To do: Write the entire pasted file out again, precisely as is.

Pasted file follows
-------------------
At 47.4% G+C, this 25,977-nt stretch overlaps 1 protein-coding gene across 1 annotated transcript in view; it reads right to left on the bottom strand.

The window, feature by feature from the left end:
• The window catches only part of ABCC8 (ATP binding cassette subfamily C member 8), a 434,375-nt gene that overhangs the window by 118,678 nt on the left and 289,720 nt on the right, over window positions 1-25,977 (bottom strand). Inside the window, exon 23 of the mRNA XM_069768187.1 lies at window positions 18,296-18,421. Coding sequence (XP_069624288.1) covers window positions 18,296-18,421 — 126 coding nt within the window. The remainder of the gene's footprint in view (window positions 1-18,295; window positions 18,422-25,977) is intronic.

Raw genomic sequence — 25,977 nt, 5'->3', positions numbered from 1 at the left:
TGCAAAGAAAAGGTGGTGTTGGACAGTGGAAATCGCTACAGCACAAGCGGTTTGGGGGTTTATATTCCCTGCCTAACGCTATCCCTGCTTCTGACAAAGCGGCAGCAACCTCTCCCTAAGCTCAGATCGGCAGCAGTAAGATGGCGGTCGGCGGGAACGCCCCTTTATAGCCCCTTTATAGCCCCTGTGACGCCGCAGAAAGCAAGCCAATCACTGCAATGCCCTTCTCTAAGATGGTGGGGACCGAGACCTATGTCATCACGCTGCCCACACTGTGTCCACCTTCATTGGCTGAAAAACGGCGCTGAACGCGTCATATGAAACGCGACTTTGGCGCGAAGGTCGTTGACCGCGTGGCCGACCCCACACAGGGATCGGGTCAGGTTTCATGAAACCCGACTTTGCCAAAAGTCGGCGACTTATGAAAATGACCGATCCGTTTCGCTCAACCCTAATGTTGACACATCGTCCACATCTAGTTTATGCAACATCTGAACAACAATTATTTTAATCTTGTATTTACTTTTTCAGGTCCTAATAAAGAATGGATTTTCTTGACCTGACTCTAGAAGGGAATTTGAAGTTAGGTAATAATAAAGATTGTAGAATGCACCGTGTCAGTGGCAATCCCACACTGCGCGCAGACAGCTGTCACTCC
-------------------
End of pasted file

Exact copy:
At 47.4% G+C, this 25,977-nt stretch overlaps 1 protein-coding gene across 1 annotated transcript in view; it reads right to left on the bottom strand.

The window, feature by feature from the left end:
• The window catches only part of ABCC8 (ATP binding cassette subfamily C member 8), a 434,375-nt gene that overhangs the window by 118,678 nt on the left and 289,720 nt on the right, over window positions 1-25,977 (bottom strand). Inside the window, exon 23 of the mRNA XM_069768187.1 lies at window positions 18,296-18,421. Coding sequence (XP_069624288.1) covers window positions 18,296-18,421 — 126 coding nt within the window. The remainder of the gene's footprint in view (window positions 1-18,295; window positions 18,422-25,977) is intronic.

Raw genomic sequence — 25,977 nt, 5'->3', positions numbered from 1 at the left:
TGCAAAGAAAAGGTGGTGTTGGACAGTGGAAATCGCTACAGCACAAGCGGTTTGGGGGTTTATATTCCCTGCCTAACGCTATCCCTGCTTCTGACAAAGCGGCAGCAACCTCTCCCTAAGCTCAGATCGGCAGCAGTAAGATGGCGGTCGGCGGGAACGCCCCTTTATAGCCCCTTTATAGCCCCTGTGACGCCGCAGAAAGCAAGCCAATCACTGCAATGCCCTTCTCTAAGATGGTGGGGACCGAGACCTATGTCATCACGCTGCCCACACTGTGTCCACCTTCATTGGCTGAAAAACGGCGCTGAACGCGTCATATGAAACGCGACTTTGGCGCGAAGGTCGTTGACCGCGTGGCCGACCCCACACAGGGATCGGGTCAGGTTTCATGAAACCCGACTTTGCCAAAAGTCGGCGACTTATGAAAATGACCGATCCGTTTCGCTCAACCCTAATGTTGACACATCGTCCACATCTAGTTTATGCAACATCTGAACAACAATTATTTTAATCTTGTATTTACTTTTTCAGGTCCTAATAAAGAATGGATTTTCTTGACCTGACTCTAGAAGGGAATTTGAAGTTAGGTAATAATAAAGATTGTAGAATGCACCGTGTCAGTGGCAATCCCACACTGCGCGCAGACAGCTGTCACTCC